Growing food for my redfoot

jsheffield

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One of the reasons I chose a redfoot is for the variety of things I can feed my Darwin. I love giving him a wide variety of foods, feeding him the rainbow, and the fresher the better.

A large portion of his diet is made up of various greens, and I've been working on expanding the variety of greens I can grow for him, to provide him with healthy foods he'll enjoy.

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One of the mainstays of his homegrown greenery is pothos ... it's easy to grow and he loves it!

I have hanging baskets of it all over the house, but don't feed him the stuff from Home Depot until I've repotted it in better soil, and generally only new growth (to avoid their fertilizers and pesticides).

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From those baskets I take cuttings from the new growth and put them in water to root ... once they have been in water for a few months, I trim off some leaves for immediate feeding and plant the rooted stems to make directly edible plants (either for his enclosure, or for meal supplementation).

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I ordered some opuntia from eBay and Amazon, fed Darwin some, and planted some ... all of them have shown some growth and it's just about warm enough for them to move outside for the summer.

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I've been sprouting wheat seeds and planting the mason jars in Darwin's enclosure for him to snack on the young shoots.

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I just set up this raised bed yesterday with a bunch of tortoise foodstuff seeds and mixes ... my hope is that it will start producing snacks for Darwin in a few weeks, then overproduce throughout the summer and into the fall so that I can dry/preserve/freeze the extra for the long NH winter.

I'd love your thoughts and ideas for other ways to grow more of Darwin's food based on your experience farming for your torts.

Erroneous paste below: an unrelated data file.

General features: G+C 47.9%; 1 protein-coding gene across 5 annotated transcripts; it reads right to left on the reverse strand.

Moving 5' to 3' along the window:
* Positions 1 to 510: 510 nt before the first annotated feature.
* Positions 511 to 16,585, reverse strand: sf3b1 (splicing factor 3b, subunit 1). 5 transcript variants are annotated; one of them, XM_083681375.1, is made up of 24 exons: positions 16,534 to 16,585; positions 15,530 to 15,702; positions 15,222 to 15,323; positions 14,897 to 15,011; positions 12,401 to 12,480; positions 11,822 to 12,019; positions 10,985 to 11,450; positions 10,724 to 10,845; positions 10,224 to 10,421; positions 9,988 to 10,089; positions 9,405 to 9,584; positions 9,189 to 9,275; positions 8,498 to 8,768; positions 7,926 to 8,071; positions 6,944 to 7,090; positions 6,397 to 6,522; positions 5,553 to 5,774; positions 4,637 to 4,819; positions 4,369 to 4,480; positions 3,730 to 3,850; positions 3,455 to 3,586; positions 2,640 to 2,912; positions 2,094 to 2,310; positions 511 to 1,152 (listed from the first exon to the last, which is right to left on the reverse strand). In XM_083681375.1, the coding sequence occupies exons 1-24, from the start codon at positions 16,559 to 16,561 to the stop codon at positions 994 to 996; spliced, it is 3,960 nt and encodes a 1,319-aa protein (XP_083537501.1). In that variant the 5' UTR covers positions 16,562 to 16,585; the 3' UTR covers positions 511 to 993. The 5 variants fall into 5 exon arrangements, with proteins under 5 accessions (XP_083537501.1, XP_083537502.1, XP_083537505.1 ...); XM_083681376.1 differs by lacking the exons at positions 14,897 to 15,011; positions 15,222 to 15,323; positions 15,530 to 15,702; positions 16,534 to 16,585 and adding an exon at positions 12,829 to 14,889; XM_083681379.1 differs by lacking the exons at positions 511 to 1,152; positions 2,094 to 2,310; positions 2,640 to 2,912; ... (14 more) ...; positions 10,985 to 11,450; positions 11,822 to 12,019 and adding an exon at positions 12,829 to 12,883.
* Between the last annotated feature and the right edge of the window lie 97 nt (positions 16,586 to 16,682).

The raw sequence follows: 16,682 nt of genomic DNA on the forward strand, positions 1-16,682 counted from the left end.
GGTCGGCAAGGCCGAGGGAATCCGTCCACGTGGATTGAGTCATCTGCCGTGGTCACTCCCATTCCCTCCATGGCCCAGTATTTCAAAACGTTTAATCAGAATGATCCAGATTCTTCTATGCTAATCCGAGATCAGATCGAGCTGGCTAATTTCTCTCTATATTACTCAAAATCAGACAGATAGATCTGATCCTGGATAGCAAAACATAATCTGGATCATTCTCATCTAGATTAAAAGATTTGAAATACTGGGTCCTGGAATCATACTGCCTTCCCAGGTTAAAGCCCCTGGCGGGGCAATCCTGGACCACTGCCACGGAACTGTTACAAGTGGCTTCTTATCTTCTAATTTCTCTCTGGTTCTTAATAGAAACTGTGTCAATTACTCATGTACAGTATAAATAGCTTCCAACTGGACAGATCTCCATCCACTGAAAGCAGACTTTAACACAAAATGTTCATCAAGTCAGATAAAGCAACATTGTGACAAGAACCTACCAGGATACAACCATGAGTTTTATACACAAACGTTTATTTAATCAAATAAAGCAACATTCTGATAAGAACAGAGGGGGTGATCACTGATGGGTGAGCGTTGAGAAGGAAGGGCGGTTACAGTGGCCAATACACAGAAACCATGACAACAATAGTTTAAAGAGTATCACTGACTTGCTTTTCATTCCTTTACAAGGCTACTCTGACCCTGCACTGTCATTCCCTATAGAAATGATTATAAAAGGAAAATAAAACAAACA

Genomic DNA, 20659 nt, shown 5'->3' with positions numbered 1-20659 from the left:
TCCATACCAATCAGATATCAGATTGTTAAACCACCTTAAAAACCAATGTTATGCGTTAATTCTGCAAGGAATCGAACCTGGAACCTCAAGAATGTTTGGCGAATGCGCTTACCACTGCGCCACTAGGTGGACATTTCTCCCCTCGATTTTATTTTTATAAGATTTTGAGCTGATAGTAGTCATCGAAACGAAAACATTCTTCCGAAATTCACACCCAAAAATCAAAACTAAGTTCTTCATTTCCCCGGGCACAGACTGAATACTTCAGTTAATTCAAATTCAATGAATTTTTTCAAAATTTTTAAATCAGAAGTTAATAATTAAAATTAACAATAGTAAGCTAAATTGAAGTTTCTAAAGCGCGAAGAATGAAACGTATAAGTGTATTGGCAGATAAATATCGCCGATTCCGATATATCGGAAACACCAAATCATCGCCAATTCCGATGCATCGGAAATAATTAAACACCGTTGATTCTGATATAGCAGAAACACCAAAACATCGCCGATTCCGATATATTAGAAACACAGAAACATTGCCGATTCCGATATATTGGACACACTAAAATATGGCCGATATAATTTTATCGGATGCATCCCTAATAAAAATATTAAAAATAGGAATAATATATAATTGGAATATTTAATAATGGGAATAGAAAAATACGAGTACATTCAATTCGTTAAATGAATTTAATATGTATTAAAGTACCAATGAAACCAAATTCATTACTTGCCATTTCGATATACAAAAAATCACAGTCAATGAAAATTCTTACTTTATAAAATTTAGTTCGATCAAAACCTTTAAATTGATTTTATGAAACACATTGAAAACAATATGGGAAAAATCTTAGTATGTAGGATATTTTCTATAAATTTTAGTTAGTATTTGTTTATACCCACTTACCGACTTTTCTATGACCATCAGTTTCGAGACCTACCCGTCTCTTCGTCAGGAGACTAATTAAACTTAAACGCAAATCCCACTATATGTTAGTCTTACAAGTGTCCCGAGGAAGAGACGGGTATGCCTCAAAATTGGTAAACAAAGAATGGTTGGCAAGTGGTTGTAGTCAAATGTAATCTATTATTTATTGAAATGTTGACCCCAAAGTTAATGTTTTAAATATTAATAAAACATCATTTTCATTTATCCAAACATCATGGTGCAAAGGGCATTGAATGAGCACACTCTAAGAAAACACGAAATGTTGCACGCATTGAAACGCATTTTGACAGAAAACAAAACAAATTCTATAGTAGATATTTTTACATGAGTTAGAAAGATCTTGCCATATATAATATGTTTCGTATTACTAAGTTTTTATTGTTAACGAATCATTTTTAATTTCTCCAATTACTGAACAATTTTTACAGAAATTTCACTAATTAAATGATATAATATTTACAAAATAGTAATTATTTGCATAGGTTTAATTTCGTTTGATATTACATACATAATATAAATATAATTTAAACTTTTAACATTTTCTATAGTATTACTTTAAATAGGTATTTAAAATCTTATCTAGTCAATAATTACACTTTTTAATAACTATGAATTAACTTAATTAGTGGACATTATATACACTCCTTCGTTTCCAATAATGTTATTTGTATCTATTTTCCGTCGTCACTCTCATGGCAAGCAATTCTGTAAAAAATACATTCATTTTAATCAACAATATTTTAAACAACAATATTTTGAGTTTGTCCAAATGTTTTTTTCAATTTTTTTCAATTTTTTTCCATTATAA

Thanks,

Jamie
 

Yvonne G

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Looking good, Jamie!

I don't do anything about growing stuff for my tortoises to eat, but just feed them what grows on my property naturally. I have lots of weeds all around the place. You need to look into getting some weed seeds, rather than depending too much upon the house plants. Dandelion, plantain, fillaree, etc. You can also plant a mulberry tree (I prefer the fruitless), as mulberry leaves are a good staple. Plus grape leaves. My tortoises LOVE grape leaves.
 

RosemaryDW

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Your cactus is doing great!

We already had growing plenty of things a tortoise will eat in our native yard: wild primrose, wild snapdragon, buckwheat, desert four o’clocks, tacoma stans, yarrow, wild strawberry, rose bushes, chaparral honeysuckle, plus Chinese maple (a hibiscus relative) and a grape vine. There is a bunch of other stuff she nibbles on. We just lucked out there: had recently put in the yard, found the tortoise. If you are thinking about planting anything in your yard, you can probably find something you both like. :)

I grow some for her cactus now and this year planted buttercup (already devoured).

I am on my third year of zero luck with tortoise seed mixes grown in my yard and next year will focus entirely on weed seeds, which always do well. It’s already dry enough here for me to harvest seeds from filaree and all the chicory relatives; mallow seeds will be ready in a few weeks, along with burr and sweet clover. It’s very easy to dry and store weed seeds but you can buy them online as well.

We’ve also tried zucchini, which is a great and easy to grow food but I only have space for one. Unfortunately one of my cats wouldn’t stop sleeping in it so I gave up. A squash or melon/cucumber vine would be my first choice for homegrown food, great mineral and fiber content and she loves loves loves vines. They are also a good one to preserve (there is some good info on here for freezing squash vines and leaves from Prariemom).
 

jsheffield

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The 4X4 plot of tortoise weeds, grasses, flowers, and broadleafs has taken off!
 

jsheffield

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I harvested a bunch of dandelion greens today and Darwin loves them!

If I wanted to save some, should I freeze or dry them?

Thanks,

Jamie
 

jsheffield

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I moved the opuntia outside for the warm months... 14 out of 14 sprouted new growth as a result of being stuck in dirt.

J
 

Relic

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I moved the opuntia outside for the warm months... 14 out of 14 sprouted new growth as a result of being stuck in dirt.

J
I found my juvi yellowfoot will more readily eat the tender new opuntia pads (with the small leaves still attached) than the older, harder pads once they have dropped the leaves and seemingly become more fibrous.
 

RosemaryDW

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Your cactus really took off!

My tortoise is the same about young growth. I can buy her a very nice youngish pad picked the day before but she is unlikely to eat anything that isn’t as small as your new growth. In other words, I’d better harvest it myself. o_O
 

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